2020-08-11 07:59:29  来源:人民网-人民日报海外版


牛牛扑克【址:a g 9 559⒐ v i p】<  Justinus, which that hated his folly, Answer'd anon right in his japery;* *mockery, jesting way And, for he would his longe tale abridge, He woulde no authority* allege, *written texts But saide; "Sir, so there be none obstacle Other than this, God of his high miracle, And of his mercy, may so for you wirch,* *work That, ere ye have your rights of holy church, Ye may repent of wedded manne's life, In which ye say there is no woe nor strife: And elles God forbid, *but if* he sent *unless A wedded man his grace him to repent Well often, rather than a single man. And therefore, Sir, *the beste rede I can,* *this is the best counsel Despair you not, but have in your memory, that I know* Paraventure she may be your purgatory; She may be Godde's means, and Godde's whip; And then your soul shall up to heaven skip Swifter than doth an arrow from a bow. I hope to God hereafter ye shall know That there is none so great felicity In marriage, nor ever more shall be, That you shall let* of your salvation; *hinder So that ye use, as skill is and reason, The lustes* of your wife attemperly,** *pleasures **moderately And that ye please her not too amorously, And that ye keep you eke from other sin. My tale is done, for my wit is but thin. Be not aghast* hereof, my brother dear, *aharmed, afraid But let us waden out of this mattere, The Wife of Bath, if ye have understand, Of marriage, which ye have now in hand, Declared hath full well in little space; Fare ye now well, God have you in his grace."   In London was a priest, an annualere, <12> That therein dwelled hadde many a year, Which was so pleasant and so serviceable Unto the wife, where as he was at table, That she would suffer him no thing to pay For board nor clothing, went he ne'er so gay; And spending silver had he right enow; Thereof no force;* will proceed as now, *no matter And telle forth my tale of the canon, That brought this prieste to confusion. This false canon came upon a day Unto the prieste's chamber, where he lay, Beseeching him to lend him a certain Of gold, and he would quit it him again. "Lend me a mark," quoth he, "but dayes three, And at my day I will it quite thee. And if it so be that thou find me false, Another day hang me up by the halse."* *neck This priest him took a mark, and that as swithe,* *quickly And this canon him thanked often sithe,* *times And took his leave, and wente forth his way; And at the thirde day brought his money; And to the priest he took his gold again, Whereof this priest was wondrous glad and fain.* *pleased "Certes," quoth he, *"nothing annoyeth me* *I am not unwiling* To lend a man a noble, or two, or three, Or what thing were in my possession, When he so true is of condition, That in no wise he breake will his day; To such a man I never can say nay." "What," quoth this canon, "should I be untrue? Nay, that were *thing y-fallen all of new!* *a new thing to happen* Truth is a thing that I will ever keep, Unto the day in which that I shall creep Into my grave; and elles God forbid; Believe this as sicker* as your creed. *sure God thank I, and in good time be it said, That there was never man yet *evil apaid* *displeased, dissatisfied* For gold nor silver that he to me lent, Nor ever falsehood in mine heart I meant. And Sir," quoth he, "now of my privity, Since ye so goodly have been unto me, And kithed* to me so great gentleness, *shown Somewhat, to quite with your kindeness, I will you shew, and if you list to lear,* *learn I will you teache plainly the mannere How I can worken in philosophy. Take good heed, ye shall well see *at eye* *with your own eye* That I will do a mas'try ere I go." "Yea," quoth the priest; "yea, Sir, and will ye so? Mary! thereof I pray you heartily." "At your commandement, Sir, truely," Quoth the canon, "and elles God forbid." Lo, how this thiefe could his service bede!* *offer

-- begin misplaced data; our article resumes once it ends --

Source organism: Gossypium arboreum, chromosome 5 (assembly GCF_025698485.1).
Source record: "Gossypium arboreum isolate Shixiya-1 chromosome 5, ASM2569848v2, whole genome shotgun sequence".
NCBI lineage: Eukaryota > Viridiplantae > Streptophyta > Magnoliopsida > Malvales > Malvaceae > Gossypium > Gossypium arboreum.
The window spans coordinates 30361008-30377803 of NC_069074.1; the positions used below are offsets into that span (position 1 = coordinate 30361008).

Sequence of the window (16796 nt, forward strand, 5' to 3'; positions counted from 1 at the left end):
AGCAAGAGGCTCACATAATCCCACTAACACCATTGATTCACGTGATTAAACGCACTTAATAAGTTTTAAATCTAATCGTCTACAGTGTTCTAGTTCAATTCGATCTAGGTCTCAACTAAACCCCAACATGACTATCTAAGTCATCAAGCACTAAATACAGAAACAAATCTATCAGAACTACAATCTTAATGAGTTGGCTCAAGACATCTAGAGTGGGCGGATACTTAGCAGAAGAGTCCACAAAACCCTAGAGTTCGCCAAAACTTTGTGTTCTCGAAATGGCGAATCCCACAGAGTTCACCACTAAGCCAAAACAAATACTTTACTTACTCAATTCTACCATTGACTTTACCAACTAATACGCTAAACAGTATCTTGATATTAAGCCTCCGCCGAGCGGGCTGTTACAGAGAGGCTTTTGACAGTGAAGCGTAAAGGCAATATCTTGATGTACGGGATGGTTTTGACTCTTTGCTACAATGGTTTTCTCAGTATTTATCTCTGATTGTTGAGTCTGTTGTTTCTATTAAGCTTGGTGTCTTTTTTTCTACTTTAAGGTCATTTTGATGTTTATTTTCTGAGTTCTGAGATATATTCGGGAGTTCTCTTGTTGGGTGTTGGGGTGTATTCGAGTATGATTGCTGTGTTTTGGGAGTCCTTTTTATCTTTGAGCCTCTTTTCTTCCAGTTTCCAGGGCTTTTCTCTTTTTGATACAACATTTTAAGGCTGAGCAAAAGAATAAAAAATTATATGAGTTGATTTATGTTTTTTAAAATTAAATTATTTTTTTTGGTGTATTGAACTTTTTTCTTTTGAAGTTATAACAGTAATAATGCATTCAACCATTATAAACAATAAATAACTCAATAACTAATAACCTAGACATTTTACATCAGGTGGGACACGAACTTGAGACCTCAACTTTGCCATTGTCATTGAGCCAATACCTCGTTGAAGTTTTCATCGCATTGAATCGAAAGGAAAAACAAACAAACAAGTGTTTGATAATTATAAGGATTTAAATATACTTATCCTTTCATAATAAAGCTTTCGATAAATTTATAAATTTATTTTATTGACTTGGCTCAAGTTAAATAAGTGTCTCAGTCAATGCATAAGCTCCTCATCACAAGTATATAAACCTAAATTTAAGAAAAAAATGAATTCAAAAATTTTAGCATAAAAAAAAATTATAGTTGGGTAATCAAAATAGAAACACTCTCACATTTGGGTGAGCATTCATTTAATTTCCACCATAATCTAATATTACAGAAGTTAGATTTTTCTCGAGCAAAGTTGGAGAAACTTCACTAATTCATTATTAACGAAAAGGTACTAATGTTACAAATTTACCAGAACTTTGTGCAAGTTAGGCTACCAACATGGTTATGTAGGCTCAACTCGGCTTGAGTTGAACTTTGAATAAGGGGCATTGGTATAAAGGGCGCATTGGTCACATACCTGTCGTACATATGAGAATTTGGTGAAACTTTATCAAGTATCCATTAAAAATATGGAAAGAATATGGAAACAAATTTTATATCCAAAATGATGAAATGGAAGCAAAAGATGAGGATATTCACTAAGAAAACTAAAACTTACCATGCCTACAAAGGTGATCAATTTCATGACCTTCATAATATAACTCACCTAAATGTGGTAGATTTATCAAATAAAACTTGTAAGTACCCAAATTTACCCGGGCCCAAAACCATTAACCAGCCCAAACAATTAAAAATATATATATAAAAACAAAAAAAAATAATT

4. Soler Hall: the hall or college at Cambridge with the gallery or upper storey; supposed to have been Clare Hall. (Transcribers note: later commentators identify it with King's Hall, now merged with Trinity College)

  牛牛扑克(插画)。李 晨绘

   10. Gin: contrivance; trick; snare. Compare Italian, "inganno," deception; and our own "engine."

    But yet n'ere* Christian Britons so exiled, *there were That there n'ere* some which in their privity not Honoured Christ, and heathen folk beguiled; And nigh the castle such there dwelled three: And one of them was blind, and might not see, But* it were with thilk* eyen of his mind, *except **those With which men maye see when they be blind.

    31. Such apparence: such an ocular deception, or apparition -- more properly, disappearance -- as the removal of the rocks.

 牛牛扑克(漫画)。张 飞绘

   14. Railings.<  1. Livy, Book iii. cap. 44, et seqq.

    "For thilke* day that I for cherishing *that same Or dread of father, or of other wight, Or for estate, delight, or for wedding, Be false to you, my Troilus, my knight, Saturne's daughter Juno, through her might, As wood* as Athamante <78> do me dwell *mad Eternally in Styx the pit of hell!

 牛牛扑克(中国画)。叶 雄绘

   The Lady of the Leaf then gan to pray Her of the Flower (for so, to my seeming, They should be called, as by their array), To sup with her; and eke, for anything, That she should with her all her people bring; And she again in right goodly mannere Thanked her fast of her most friendly cheer;

    8. The tidife: The titmouse, or any other small bird, which sometimes brings up the cuckoo's young when its own have been destroyed. See note 44 to "The Assembly of Fowls."

<  48. "And made well more than it was To seemen ev'rything, y-wis, As kindly thing of Fame it is;" i.e. It is in the nature of fame to exaggerate everything.   Notes to the Prologue to the Franklin's Tale

    31. Dwale: sleeping potion, narcotic. See note 19 to the Reeve's Tale.


<  To the Third Book is prefixed a beautiful invocation of Venus, under the character of light:   At the last, out of a grove even by, That was right goodly, and pleasant to sight, I saw where there came, singing lustily, A world of ladies; but to tell aright Their greate beauty, lies not in my might, Nor their array; nevertheless I shall Tell you a part, though I speak not of all.